Japan creates cheat-busting task force

Japan creates cheat-busting task force

MITSJapan has created a task force to prevent sneaky tricks being used by car makers to serve up false data to trusting customers – and regulatory bodies.

The move has come in the wake of Mitsubishi’s admission that it manipulated results during fuel efficiency testing.

Global scrutiny on Volkswagen’s diesel emissions scandal – although a very different case to Mitsubishi’s – underlined just how much weight regulators needed to place on any wrongdoers.

Japan’s transport minister Keiichi Ishii described Mitsubishi Motors’ fuel economy fakery has “extremely serious.”

Today is the deadline the ministry has given the company to report the findings of its internal investigation of the dodgy data.

Car companies in Japan – and globally – are expecting renewed scrutiny from regulators in relation to any data that could impact the environment.

Mitsubishi was due to report its fiscal fourth-quarter results today, but is reportedly delaying the move while it counts the costs of its admission of wrongdoing.

Mitsubishi is perhaps one of the least robust of Japan’s manufacturers, requiring two rounds of bailouts from Mitsubishi Group companies over a decade ago. That scandal involved a cover-up of deadly defects, and its almost certain that it would not have survived without a cash injection.

“Mitsubishi Motors has come a long way since past problems, so this is very disappointing,” Shunichi Miyanaga, president of the car maker’s largest shareholder, Mitsubishi Heavy Industries told reporters in Tokyo this week.

“We need to think about the brand image of the Mitsubishi Group, its social responsibility and accountability for performance.”

Nissan which discovered the falsified data that led to the admission by Mitsubishi, will decide on its partnership after “all verification is done,” said CEO Carlos Ghosn.

Three-quarters of the affected minicars produced by Mitsubishi in the past three years were supplied to Nissan.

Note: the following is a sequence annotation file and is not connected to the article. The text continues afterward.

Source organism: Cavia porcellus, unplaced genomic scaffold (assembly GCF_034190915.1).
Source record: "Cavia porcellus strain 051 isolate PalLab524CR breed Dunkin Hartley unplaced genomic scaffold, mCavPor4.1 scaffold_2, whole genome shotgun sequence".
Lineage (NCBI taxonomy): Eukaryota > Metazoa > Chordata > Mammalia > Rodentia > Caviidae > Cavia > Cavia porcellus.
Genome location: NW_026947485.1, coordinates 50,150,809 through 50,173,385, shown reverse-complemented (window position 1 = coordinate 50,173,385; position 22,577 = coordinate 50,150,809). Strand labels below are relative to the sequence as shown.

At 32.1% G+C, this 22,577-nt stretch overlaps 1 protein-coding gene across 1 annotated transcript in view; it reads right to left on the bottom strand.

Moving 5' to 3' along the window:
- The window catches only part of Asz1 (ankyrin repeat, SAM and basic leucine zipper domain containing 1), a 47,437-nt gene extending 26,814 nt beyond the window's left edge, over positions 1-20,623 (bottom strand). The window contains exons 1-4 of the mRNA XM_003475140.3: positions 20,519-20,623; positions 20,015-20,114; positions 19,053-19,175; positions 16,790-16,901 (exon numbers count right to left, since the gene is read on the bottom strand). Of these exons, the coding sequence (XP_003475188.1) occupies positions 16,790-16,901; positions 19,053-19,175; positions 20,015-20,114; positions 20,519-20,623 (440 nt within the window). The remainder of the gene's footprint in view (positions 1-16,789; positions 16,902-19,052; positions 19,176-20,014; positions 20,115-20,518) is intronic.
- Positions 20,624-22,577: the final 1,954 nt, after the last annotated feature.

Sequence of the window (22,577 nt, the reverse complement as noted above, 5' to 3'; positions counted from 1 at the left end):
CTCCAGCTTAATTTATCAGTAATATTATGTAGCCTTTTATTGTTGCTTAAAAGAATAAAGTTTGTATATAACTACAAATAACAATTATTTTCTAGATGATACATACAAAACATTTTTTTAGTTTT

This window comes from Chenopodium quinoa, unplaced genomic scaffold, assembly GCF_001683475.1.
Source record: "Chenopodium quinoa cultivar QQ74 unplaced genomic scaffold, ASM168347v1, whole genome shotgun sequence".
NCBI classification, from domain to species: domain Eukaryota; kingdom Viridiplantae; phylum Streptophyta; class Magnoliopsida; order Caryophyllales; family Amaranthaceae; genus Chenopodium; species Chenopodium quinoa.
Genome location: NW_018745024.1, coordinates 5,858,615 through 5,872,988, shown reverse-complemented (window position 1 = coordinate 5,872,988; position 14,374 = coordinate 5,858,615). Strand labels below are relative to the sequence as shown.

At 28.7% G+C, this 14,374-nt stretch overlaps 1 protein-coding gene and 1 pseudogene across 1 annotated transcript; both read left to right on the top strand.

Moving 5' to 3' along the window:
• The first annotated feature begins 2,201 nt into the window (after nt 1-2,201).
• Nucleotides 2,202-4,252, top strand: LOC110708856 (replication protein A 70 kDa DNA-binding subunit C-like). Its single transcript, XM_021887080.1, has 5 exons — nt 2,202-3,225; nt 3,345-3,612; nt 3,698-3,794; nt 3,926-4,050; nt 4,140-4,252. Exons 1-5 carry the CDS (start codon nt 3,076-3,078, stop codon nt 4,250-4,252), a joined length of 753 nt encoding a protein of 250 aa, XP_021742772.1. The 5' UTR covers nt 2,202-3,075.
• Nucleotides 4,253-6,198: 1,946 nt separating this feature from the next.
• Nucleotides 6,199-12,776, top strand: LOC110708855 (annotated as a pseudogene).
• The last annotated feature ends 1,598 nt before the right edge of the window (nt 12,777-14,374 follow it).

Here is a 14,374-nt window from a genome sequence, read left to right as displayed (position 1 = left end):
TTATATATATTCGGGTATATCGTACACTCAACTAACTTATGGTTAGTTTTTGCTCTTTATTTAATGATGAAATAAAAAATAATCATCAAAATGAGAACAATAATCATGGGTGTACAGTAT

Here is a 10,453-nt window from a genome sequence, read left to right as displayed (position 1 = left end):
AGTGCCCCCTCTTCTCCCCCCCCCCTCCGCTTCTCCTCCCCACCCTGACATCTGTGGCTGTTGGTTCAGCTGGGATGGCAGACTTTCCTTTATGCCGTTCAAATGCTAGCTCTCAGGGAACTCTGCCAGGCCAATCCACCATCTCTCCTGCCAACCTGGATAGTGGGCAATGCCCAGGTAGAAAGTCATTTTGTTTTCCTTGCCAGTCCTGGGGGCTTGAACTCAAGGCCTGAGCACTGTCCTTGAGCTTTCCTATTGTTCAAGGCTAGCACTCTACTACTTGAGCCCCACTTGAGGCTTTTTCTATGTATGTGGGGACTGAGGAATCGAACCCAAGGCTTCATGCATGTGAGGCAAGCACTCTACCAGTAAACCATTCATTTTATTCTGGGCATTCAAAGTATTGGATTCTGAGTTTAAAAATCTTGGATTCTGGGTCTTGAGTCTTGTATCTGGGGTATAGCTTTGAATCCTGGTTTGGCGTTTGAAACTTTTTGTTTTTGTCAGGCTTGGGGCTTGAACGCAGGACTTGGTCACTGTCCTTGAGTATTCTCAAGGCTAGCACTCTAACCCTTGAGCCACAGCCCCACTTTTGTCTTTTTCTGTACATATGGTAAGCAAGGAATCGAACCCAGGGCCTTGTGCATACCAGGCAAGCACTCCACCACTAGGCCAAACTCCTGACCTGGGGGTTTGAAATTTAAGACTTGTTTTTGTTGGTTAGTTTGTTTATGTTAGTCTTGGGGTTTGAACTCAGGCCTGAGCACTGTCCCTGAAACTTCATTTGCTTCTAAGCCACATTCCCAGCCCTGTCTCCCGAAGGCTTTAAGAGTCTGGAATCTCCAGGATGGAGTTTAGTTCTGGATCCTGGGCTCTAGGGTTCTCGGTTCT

Selling Point Fuel economy had been a selling point for Mitsubishi mini-vehicles as the company worked to overcome the residue of a 2000 recall scandal in which it admitted to overlooking fatal flaws in truck axles that could cause wheels to fly off.

“We don’t know what, in particular, we should do next,” Masayasu Noguchi, a representative of Kanto Mitsubishi Motor Sales, a dealership near the centre of Tokyo, said.

He said customers are angry about the falsification and have let him know it.

“New customers are the ones who are worried the most,” said Noguchi. “We have to handle this sincerely to keep them from walking away.”

The Japanese government is exploring the possibility of forcing the company pay all of the taxes exempted on minivehicles in the wake of the revelations.

These so-called ‘kei’ cars not only get national government tax exemptions, but also pay less to local governments.

Under a third-party tax system, an outside person or entity can pay on behalf of a taxpayer. Using Japan’s third-party tax system system, which allows a person or entity to pay tax on behalf of a taxpayer, Mitsubishi could be asked by the the government to cover the shortfall, the sources said, adding that if the eco-friendly vehicles meet the standards, the government will not seek payments from the automaker.

The minivehicle models involved are the Mitsubishi eK Wagon and eK Space, as well as two models supplied to Nissan, the Dayz and Dayz Roox. All four are eligible for tax breaks.

Mitsubishi said it had sold a total of 157,000 units of the eK Wagon and eK Space, and supplied 468,000 units of the Dayz and Dayz Roox to Nissan, as of the end of March.

Customers who purchase new cars that are deemed to be fuel efficient are exempted from the automobile acquisition tax required by the purchaser’s local government, and the weight tax due to the central government.

Reports in Tokyo today have said that Mitsubishi has admitted that fuel economy tests on its vehicles were flawed from the early 1990s, widening the scandal that has already tarnished its reputation and sales at home.

The carmaker said its internal probe had found that its fuel-economy testing methods did not comply with Japanese standards for models dating back to 2002.

But in a report to the transport ministry on Tuesday, local time, Mitsubishi admitted fuel economy tests had deviated from local standards since 1991, when the country changed to an alternative testing method.

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